GREENSBORO, N.C. -- Cameras are rolling all the time.
Whether you're on the interstate, walking down the street, or picking your child up from school, chances are your actions are being recorded - and you might not even know it.
A Winston-Salem bus driver was recorded by a dashboard camera appearing to run a red light.
The footage was captured Monday morning. WFMY News 2 spoke with Winston-Salem Forsyth County School's spokesman, Theo Helm, about the video.
"It's whether drivers are doing the right thing and all drivers should be doing the right thing, like all of our employees, whether someone thinks someone has a camera on them or not that's beside the point," explained Helm.
Helm said the district is not going to "rush to judgment" that the driver ran the red light. They are conducting their own investigation and say this dash video only shows one angle.
"I hope parents will understand that we care very much for the safety of children and take their care very seriously. And we will do our best to make sure that this doesn't happen again," added Helm.
This video shows dashboard cameras aren't just for police anymore.
"We are starting to see a big increase in that trend as cameras become more prevalent everywhere in the public and the cost come down quite significantly," explained Greg Leimone, private investigator and securities expert.
"People will recognize that if they're going to be on camera, they also want to be in a position where they're able to protect themselves."
Leimone owns a dashboard camera but uses it mostly for work. He says the reasons people want cameras like these range from keeping an eye on teen drivers, to catching a wreck for insurance reasons, to having a record in case they're pulled over.
"It's going to back up their story and it eliminates a lot of the drama in the courtroom you know, as to one person claiming that this specific set of circumstances is what led to the accident," explained Leimone.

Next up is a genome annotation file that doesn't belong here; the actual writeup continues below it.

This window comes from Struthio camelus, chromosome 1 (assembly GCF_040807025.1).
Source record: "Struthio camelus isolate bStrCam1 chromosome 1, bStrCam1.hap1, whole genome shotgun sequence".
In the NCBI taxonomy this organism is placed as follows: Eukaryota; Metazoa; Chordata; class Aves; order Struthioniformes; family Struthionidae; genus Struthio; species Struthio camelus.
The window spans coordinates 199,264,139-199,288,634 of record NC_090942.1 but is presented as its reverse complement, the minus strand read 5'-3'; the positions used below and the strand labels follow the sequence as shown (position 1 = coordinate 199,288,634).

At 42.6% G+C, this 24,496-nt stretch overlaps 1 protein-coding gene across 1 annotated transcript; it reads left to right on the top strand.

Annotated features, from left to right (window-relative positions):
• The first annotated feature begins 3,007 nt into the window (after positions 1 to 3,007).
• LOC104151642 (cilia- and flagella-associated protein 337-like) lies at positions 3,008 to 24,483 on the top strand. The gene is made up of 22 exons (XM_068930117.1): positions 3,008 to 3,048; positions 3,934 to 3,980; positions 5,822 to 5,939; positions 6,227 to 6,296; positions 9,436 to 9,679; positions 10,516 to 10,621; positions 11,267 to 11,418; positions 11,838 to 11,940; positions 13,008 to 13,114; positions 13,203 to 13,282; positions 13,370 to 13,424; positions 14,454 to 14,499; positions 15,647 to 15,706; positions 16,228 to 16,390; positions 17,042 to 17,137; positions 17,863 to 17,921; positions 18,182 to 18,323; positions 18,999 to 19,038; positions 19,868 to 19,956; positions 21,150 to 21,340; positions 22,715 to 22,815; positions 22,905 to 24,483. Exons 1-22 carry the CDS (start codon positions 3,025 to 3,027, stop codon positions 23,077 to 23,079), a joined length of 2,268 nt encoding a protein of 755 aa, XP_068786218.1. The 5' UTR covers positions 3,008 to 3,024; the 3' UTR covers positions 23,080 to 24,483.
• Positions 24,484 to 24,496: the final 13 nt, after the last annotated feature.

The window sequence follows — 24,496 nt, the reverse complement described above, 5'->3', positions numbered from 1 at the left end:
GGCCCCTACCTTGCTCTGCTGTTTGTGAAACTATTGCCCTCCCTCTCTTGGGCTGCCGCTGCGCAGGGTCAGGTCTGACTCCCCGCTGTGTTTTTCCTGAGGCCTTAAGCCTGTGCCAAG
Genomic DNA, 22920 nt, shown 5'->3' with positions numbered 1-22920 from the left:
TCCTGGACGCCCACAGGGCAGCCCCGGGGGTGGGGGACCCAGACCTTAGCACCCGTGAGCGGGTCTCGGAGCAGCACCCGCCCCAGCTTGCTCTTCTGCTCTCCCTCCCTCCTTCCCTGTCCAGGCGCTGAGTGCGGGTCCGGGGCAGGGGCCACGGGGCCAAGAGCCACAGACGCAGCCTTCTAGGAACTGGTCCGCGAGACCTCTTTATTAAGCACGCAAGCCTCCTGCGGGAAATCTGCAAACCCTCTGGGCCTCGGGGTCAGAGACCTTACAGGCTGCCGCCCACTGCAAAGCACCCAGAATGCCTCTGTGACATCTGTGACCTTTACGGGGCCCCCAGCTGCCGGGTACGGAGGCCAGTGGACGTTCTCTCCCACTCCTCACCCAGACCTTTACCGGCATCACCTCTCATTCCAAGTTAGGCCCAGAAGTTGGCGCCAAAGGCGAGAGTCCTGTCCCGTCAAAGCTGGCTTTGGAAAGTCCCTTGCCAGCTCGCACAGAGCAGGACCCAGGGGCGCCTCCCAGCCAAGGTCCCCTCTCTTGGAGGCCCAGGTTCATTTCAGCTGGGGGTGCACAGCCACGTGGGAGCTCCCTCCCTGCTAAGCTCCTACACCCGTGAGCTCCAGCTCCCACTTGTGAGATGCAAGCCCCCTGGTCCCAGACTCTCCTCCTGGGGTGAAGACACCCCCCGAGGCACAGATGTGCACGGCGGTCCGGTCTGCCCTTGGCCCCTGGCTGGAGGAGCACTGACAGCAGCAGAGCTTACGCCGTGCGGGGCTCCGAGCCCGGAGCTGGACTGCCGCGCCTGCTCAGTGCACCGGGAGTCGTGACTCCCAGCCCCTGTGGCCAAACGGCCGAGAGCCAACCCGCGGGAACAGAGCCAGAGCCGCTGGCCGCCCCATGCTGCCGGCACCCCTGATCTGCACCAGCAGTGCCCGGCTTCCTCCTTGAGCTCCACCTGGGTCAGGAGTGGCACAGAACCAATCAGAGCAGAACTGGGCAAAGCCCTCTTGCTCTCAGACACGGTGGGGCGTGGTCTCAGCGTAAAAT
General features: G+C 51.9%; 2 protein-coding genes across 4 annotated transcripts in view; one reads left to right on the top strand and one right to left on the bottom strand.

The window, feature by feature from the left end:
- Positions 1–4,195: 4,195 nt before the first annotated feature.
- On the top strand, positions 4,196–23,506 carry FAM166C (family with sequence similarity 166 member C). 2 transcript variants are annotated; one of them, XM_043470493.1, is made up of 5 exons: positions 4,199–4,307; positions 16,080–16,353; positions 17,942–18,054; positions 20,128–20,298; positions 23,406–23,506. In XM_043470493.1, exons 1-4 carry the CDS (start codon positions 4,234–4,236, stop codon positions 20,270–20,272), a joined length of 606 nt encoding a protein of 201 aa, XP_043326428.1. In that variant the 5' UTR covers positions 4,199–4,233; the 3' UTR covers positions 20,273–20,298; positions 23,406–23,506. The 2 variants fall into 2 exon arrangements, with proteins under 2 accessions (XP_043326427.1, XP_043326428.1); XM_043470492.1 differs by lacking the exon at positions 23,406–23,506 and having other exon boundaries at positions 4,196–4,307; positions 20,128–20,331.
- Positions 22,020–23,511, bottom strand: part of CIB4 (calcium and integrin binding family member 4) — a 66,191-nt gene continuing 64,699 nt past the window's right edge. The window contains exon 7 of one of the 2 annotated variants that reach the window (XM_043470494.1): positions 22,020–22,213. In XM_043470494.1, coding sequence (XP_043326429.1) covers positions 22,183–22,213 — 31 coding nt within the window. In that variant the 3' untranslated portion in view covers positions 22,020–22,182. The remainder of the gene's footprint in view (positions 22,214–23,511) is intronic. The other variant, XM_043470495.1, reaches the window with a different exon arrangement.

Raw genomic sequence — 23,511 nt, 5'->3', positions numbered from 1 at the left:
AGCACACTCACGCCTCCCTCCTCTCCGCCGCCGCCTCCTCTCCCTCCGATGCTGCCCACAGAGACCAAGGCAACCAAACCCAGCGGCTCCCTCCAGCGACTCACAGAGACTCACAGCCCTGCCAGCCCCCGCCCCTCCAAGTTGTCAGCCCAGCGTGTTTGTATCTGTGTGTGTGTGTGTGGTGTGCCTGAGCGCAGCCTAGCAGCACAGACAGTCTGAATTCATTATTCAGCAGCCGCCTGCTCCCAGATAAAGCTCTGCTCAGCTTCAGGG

The cameras can be as simple as a mounted GoPro camera for a cost of couple hundred dollars. A more expensive option is a law-enforcement grade camera. Those can cost several thousand dollars.
That type of camera can have trigger features to start recording if there is a collision or even if you reach a certain speed. For the lower-grade cameras, you have manually hit record.
Despite their small size, these cameras are capable of capturing high-definition video and hours of footage. Smartphones can even be mounted for this use. The possibilities to record and be recorded seem endless and even though it might sound intrusive - it's legal.
"Everybody is recorded these days. With or without your knowledge and usually the recordings happen in public and if you are in a public place, you're fair game," said defense attorney and former district attorney Jim Kimel.
Kimel says video like the school bus footage can be used as evidence in court as long as it's submitted in the proper way.
Catching someone committing what looks like a crime does not give you a warrant for arrest, but it can lead to an investigation.
WFMY News 2